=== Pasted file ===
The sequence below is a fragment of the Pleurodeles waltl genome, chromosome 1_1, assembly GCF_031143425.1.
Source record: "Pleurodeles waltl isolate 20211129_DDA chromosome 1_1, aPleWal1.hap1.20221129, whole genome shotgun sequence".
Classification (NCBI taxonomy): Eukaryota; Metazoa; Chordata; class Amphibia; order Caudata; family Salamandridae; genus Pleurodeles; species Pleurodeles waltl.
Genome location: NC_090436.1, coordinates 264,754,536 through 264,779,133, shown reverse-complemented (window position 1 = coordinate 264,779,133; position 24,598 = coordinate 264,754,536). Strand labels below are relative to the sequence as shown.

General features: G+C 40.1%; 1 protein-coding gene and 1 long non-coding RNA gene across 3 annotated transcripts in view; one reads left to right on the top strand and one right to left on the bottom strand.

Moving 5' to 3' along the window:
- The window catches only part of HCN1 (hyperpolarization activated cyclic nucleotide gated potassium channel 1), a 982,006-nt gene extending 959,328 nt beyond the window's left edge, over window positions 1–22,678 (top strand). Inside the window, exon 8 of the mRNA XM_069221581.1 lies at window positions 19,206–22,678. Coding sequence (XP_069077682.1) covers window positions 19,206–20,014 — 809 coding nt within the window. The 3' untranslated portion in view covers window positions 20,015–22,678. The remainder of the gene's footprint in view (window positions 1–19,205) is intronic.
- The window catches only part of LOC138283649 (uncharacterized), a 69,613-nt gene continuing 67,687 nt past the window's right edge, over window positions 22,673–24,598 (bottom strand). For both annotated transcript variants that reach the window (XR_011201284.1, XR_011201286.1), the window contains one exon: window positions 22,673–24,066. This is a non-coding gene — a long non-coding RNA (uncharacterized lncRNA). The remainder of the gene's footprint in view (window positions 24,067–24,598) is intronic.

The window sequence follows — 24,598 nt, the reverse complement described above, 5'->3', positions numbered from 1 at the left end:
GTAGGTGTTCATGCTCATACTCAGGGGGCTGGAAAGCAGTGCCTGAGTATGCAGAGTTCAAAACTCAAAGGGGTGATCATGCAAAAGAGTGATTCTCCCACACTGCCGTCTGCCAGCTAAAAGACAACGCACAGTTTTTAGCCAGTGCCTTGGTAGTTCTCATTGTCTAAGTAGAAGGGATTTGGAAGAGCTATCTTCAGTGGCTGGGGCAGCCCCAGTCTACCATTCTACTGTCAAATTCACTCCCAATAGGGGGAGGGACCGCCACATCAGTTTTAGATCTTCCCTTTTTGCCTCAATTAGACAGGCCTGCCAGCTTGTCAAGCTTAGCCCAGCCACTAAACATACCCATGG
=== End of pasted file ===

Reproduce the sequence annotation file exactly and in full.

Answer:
The sequence below is a fragment of the Pleurodeles waltl genome, chromosome 1_1, assembly GCF_031143425.1.
Source record: "Pleurodeles waltl isolate 20211129_DDA chromosome 1_1, aPleWal1.hap1.20221129, whole genome shotgun sequence".
Classification (NCBI taxonomy): Eukaryota; Metazoa; Chordata; class Amphibia; order Caudata; family Salamandridae; genus Pleurodeles; species Pleurodeles waltl.
Genome location: NC_090436.1, coordinates 264,754,536 through 264,779,133, shown reverse-complemented (window position 1 = coordinate 264,779,133; position 24,598 = coordinate 264,754,536). Strand labels below are relative to the sequence as shown.

General features: G+C 40.1%; 1 protein-coding gene and 1 long non-coding RNA gene across 3 annotated transcripts in view; one reads left to right on the top strand and one right to left on the bottom strand.

Moving 5' to 3' along the window:
- The window catches only part of HCN1 (hyperpolarization activated cyclic nucleotide gated potassium channel 1), a 982,006-nt gene extending 959,328 nt beyond the window's left edge, over window positions 1–22,678 (top strand). Inside the window, exon 8 of the mRNA XM_069221581.1 lies at window positions 19,206–22,678. Coding sequence (XP_069077682.1) covers window positions 19,206–20,014 — 809 coding nt within the window. The 3' untranslated portion in view covers window positions 20,015–22,678. The remainder of the gene's footprint in view (window positions 1–19,205) is intronic.
- The window catches only part of LOC138283649 (uncharacterized), a 69,613-nt gene continuing 67,687 nt past the window's right edge, over window positions 22,673–24,598 (bottom strand). For both annotated transcript variants that reach the window (XR_011201284.1, XR_011201286.1), the window contains one exon: window positions 22,673–24,066. This is a non-coding gene — a long non-coding RNA (uncharacterized lncRNA). The remainder of the gene's footprint in view (window positions 24,067–24,598) is intronic.

The window sequence follows — 24,598 nt, the reverse complement described above, 5'->3', positions numbered from 1 at the left end:
GTAGGTGTTCATGCTCATACTCAGGGGGCTGGAAAGCAGTGCCTGAGTATGCAGAGTTCAAAACTCAAAGGGGTGATCATGCAAAAGAGTGATTCTCCCACACTGCCGTCTGCCAGCTAAAAGACAACGCACAGTTTTTAGCCAGTGCCTTGGTAGTTCTCATTGTCTAAGTAGAAGGGATTTGGAAGAGCTATCTTCAGTGGCTGGGGCAGCCCCAGTCTACCATTCTACTGTCAAATTCACTCCCAATAGGGGGAGGGACCGCCACATCAGTTTTAGATCTTCCCTTTTTGCCTCAATTAGACAGGCCTGCCAGCTTGTCAAGCTTAGCCCAGCCACTAAACATACCCATGG